# Hyperbolic "trois tonnes de choses": Why use number 3?

Elle a été admise mais il lui faut désormais « remplir trois tonnes de formulaires pour que cette admission soit acceptée par la NCAA », indique-t-elle.

I usually say "des tonnes" instead, as in "j'ai encore des tonnes de trucs à apprendre !". I wonder how "trois tonnes" compares in terms of over-the-top emphasis.

• I've heared "une tonne" / "deux tonnes" / "trois tonnes" / "dix tonnes" in the same context. In each case, the number is a short syllable. I think the choice is arbitrary and "trois" sounds good because it start with a 't', like "tonne". Nov 18, 2017 at 20:51
• I think the TR as a more aggressive sound and therefore helps to express anger. Nov 20, 2017 at 16:36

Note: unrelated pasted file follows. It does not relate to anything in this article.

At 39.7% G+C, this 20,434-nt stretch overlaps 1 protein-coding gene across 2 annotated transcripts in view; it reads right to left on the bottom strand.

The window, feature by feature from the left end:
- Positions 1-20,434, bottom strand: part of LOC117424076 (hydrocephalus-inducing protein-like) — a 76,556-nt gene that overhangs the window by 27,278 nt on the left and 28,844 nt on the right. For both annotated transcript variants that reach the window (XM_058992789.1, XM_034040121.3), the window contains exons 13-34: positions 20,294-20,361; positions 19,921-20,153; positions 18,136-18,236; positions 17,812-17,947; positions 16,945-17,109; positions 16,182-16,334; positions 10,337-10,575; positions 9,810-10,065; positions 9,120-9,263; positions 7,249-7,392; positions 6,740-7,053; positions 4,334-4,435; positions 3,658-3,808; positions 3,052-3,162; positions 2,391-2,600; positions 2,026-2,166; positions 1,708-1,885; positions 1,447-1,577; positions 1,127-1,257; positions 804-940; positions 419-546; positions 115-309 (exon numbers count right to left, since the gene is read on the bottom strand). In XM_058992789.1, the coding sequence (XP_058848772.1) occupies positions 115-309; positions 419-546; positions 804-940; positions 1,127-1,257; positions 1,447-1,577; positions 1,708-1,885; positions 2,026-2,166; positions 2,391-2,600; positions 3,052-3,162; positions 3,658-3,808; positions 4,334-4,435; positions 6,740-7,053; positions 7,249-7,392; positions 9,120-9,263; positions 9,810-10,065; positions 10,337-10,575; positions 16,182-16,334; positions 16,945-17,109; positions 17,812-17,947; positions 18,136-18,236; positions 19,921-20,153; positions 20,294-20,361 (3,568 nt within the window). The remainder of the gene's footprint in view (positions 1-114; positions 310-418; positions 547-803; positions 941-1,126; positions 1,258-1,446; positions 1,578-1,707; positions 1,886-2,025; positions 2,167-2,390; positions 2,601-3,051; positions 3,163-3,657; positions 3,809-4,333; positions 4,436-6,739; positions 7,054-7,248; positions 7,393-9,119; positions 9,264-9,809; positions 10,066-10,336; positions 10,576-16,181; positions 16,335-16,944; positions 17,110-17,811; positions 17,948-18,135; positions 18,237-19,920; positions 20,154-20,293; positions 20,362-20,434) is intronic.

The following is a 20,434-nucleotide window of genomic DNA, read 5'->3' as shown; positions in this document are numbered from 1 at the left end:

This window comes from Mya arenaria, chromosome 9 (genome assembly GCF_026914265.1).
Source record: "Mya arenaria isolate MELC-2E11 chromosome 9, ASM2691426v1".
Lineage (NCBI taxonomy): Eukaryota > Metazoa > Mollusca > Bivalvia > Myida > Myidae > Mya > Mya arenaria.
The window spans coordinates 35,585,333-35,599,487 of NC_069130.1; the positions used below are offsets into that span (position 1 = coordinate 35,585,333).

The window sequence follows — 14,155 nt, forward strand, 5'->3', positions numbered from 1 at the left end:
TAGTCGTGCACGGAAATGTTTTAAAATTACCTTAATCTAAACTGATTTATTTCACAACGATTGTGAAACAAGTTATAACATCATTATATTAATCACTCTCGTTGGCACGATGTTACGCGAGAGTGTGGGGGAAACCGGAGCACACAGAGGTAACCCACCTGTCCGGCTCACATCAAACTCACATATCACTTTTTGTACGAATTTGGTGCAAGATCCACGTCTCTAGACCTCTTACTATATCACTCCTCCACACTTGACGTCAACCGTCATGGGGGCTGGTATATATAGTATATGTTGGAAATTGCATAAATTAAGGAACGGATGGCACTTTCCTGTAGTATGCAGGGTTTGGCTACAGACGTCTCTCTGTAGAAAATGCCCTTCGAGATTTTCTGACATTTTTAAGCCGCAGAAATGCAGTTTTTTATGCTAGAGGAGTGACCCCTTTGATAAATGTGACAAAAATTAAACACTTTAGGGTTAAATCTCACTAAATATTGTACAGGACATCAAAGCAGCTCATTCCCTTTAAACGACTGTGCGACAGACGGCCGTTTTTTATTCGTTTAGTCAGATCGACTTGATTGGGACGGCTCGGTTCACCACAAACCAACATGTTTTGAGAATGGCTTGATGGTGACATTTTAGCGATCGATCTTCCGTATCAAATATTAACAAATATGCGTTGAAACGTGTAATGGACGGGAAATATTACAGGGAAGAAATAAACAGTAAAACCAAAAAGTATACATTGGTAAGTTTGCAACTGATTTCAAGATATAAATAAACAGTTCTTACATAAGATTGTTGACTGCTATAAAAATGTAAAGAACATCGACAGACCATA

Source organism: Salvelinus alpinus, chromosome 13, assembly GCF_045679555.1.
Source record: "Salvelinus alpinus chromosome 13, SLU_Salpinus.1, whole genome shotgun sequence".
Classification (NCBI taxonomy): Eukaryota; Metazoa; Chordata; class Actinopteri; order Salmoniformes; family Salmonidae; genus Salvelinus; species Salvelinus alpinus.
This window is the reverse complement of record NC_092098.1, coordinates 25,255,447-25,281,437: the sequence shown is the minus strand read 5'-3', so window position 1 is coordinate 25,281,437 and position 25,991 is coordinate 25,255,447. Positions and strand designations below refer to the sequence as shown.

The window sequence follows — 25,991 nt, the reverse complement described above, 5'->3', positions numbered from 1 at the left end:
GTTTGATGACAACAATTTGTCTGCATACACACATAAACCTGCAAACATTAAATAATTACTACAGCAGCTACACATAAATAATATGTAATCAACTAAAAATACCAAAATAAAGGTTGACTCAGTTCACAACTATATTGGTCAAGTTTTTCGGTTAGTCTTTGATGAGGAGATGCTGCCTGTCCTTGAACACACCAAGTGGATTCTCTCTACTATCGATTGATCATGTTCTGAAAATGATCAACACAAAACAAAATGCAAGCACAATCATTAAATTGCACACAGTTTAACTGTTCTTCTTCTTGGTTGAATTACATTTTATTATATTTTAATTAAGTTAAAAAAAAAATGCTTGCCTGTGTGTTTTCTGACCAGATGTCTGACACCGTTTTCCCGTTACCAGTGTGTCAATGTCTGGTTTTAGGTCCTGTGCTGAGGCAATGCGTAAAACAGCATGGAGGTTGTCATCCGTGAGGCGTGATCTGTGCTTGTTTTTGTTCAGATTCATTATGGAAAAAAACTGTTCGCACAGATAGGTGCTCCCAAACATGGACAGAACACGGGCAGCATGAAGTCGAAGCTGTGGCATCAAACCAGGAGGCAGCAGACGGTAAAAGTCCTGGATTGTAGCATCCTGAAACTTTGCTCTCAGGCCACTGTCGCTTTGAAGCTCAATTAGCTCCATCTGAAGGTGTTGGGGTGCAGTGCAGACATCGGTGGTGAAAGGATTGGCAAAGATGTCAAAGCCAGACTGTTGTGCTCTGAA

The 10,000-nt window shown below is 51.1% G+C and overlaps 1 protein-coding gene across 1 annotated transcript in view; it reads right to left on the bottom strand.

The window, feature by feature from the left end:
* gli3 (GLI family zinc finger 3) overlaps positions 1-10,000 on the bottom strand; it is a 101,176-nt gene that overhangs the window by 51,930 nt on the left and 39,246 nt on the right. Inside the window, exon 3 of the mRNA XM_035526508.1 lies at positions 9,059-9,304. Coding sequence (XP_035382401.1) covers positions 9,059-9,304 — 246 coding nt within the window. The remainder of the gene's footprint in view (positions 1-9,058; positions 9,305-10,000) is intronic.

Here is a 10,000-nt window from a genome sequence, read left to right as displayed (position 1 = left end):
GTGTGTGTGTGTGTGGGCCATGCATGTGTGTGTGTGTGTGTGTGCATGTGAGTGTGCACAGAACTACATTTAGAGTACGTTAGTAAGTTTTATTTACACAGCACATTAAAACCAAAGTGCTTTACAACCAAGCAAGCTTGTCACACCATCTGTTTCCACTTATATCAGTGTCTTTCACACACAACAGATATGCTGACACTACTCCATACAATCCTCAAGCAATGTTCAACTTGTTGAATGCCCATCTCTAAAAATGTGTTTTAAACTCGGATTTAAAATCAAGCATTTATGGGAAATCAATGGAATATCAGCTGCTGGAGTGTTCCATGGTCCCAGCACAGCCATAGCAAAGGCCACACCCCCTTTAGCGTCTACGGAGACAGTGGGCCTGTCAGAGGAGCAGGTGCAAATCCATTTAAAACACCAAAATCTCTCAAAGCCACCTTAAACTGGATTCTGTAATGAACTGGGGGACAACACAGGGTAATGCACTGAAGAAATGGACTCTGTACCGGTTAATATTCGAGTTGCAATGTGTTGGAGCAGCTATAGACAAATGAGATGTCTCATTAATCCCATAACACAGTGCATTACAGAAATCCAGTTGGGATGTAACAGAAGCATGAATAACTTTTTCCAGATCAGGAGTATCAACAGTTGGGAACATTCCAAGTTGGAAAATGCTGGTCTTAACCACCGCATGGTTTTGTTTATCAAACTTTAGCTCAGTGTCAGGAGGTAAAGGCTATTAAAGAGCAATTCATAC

## 3 Answers

My impression is that putting a specific number puts more emphasis, because it's like we're not saying it lightly (as if we actually weighted the things we have to do--metaphorically speaking of course) whereas "des tonnes" is more vague and perhaps less convincing.

I would guess French people love the 'R' sound, that is so difficult to pronounce for strangers, because we can accentuate it as much as we want.

'TR' is even more aggressive, it shows how what comes next is important. Add this to "Trois tonnes" ; you gotta admit that the double T sounds great, doesn't it ? Maybe it reminds us of 'T'N'T' !

Another example would be :

J'ai trente six mille choses à faire !

We like to use this as well.

• Truite must be very aggressive then ;-) Interesting theory anyway. Nov 30, 2017 at 13:17
• @jlliagre: la truite n'est pas méchante, mais traiter qq de truie, de trumeau ou de tréteau est particulièrement injurieux. Nov 30, 2017 at 22:07

Ah I think there nothing to see here, it just means 'a lot'. Dix tonnes, trente tonnes, dix milliards de trucs, vingt mille trucs, trop de trucs, trop pas de trucs (ironic). All the same to me. Emphasis is for a humoristic tone (tone, tonne, what a pun!)